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Discuss Puzzling leak from toilet! in the Plumbing Forum area at

  1. emeny

    emeny New Member

    Hello, just wondered if anyone has any a persistent drip of water coming down a light fitting on the ceiling below the upstairs toilet which was put in a couple of weeks ago. There is no water on the bathroom floor, no obvious leak from waste pipe connection. We removed the toilet last night and the leak stopped completely so assumed it was coming from the cistern down the screws and we hadn't noticed it dripping. Put the toilet back in and the dripping has restarted....the toilet has not been flushed and the water level in cistern has not gone down. The valve on the water-in pipe is off. The pressure on the boiler is stable so doesn't seem to be a separate leak in the heating system. (and as I said, stopped when we removed toilet) It is a bit perplexing! Just thought I'd ask on here if anyone has any ideas before we start pulling up the floor/cutting ceiling!! Thanks!
  2. Best

    Best Trusted Plumber

    Could be a crack or hole in the bottom of the pan.
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  3. emeny

    emeny New Member

    Thanks, we took the toilet outside and filled it with water and no sign of a crack....the water is now dripping from a crack along the ceiling so seems to be getting worse..
  4. Stigster

    Stigster Plumber

    If the water level in the pan/cistern really is not going down with the toilet inlet isolated, it can really only be from a joint in the cold pipe that feeds the toilet. The fact that it stops the leak with the toilet out and restarts when installed is a bit puzzling but there may be some strain on the pipework when the toilet is in place causing a water escape and it stops leaking when strain is removed after disconnecting the toilet.

    Is it soldered copper pipework or do you have plastic pushfit joints hidden anywhere in the wall or under the floor? I'd not expect a soldered joint to behave this way under stress but a pushfit fitting might do that.

    By turning the mains off or isolating the cold feed from the tank in the loft if you have one may prove whether the cold feed to the toilet is leaking before the valve or not.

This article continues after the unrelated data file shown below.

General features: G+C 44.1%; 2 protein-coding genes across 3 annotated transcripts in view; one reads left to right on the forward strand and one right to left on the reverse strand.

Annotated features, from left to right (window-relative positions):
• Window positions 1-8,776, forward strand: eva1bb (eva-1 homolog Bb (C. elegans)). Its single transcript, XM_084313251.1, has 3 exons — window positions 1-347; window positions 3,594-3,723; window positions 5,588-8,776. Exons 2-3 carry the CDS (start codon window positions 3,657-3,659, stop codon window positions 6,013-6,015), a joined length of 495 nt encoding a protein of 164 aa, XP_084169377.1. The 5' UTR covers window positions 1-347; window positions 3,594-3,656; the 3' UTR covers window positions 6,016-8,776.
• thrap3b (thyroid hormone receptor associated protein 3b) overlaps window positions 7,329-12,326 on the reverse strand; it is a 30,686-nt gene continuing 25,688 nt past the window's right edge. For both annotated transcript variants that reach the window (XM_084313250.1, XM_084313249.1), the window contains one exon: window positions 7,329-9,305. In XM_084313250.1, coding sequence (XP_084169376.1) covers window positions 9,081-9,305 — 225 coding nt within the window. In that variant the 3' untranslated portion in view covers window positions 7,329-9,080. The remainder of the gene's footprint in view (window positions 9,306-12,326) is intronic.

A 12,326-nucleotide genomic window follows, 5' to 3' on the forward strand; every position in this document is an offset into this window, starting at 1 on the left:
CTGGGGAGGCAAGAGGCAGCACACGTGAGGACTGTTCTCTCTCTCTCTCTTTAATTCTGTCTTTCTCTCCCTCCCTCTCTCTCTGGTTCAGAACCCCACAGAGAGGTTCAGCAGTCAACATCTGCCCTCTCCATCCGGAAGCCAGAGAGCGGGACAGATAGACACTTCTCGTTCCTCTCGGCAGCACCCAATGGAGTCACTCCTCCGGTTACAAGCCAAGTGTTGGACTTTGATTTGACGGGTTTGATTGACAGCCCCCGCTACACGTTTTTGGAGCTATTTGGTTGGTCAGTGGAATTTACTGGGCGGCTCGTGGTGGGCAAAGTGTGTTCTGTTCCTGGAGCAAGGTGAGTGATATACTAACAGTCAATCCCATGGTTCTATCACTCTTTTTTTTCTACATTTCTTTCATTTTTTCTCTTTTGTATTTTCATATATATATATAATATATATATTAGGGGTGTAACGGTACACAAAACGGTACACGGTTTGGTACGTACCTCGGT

• Agree Agree x 1
  5. Craig Watson

    Craig Watson Plumber GSR Top Contributor!!

    Is the toilet a fully back to the wall type which hides all pipe connections?
  6. WC1

    WC1 Active Member

    Leaks often work their way laterally from the source to the drip. Further, wider investigation required.
  7. Coby kenny AGUILAR

    Coby kenny AGUILAR Member

    When the isolation valve is on check the slotted screw impression these let by or jet water everywhere when they show signs of age

    If there's a flexi / silver braided hose check for tears along it, you can do this by putting a 15mm male cap and turning the isolation valve on to test properly,

    If you don't have a flexi you will have a fibre washer, check for splits,

    Check the fill valve on the Cistern, if this has a plastic thread it's probably cross threaded if it's brass it should be okay
  8. emeny

    emeny New Member

    Thank you. The water level's definitely not going down so must be the water supply but couldn't think why it stopped when toilet was removed! It is copper pipe going in with a valve that doesn't seem to be leaking so must be something under the floor....I don't have a tank, so can turn water off and see what happens...
  9. Stigster

    Stigster Plumber

    Yes, turn the supply off, monitor for a bit and please come back to tell us what you find. You'll be able to narrow it down.
  10. emeny

    emeny New Member

    Hello again, we have cut some flooring up and found the leak! It's on a compression fitting just under floorboards....not sure why it stopped when we removed toilet to try and fix it..
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  11. Stigster

    Stigster Plumber

    As mentioned above, I expect that when the toilet was connected it put some strain on the pipework and opened a leak on a "just about sealed" compression fitting. With the toilet disconnected the pipework was able to relax a bit, just enough to stop the leak. It's amazing the weird stuff fittings and water can do at times.

    I've seen fittings that were fluxed but missed at the point of soldering not leak for years, held together by the dried on flux. I've touch the pipe and it's fallen apart and started leaking.

    I hope you've managed to sort your leak out and all is back to normal by now or at least on its way.
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  12. CBW1982

    CBW1982 GSR Top Contributor!!

    I’ve had that on a gas fitting once :eek::eek::eek:, it wasn’t mine before anyone says :p
  13. MikeJhn

    MikeJhn Active Member

    Why does that happen, I'v found three in the last two years in house's I'v bought for renovation, quite perplexing, Oh yes this is in France, so think its not just British plumbers? or is it? ;)
  14. Best

    Best Trusted Plumber

    Typical reason is a lot of plumbers must be fluxing and pushing on the pipes more than one solder fitting before heating and soldering them all.
    Therefore very easy to forget about an unsoldered connector a few few away from a soldered tee, etc.
    I generally solder each fitting before pushing another together
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  15. MikeJhn

    MikeJhn Active Member

    I never flux a joint until I am ready to solder, so don't think I have ever missed one, famous last words come to mind.
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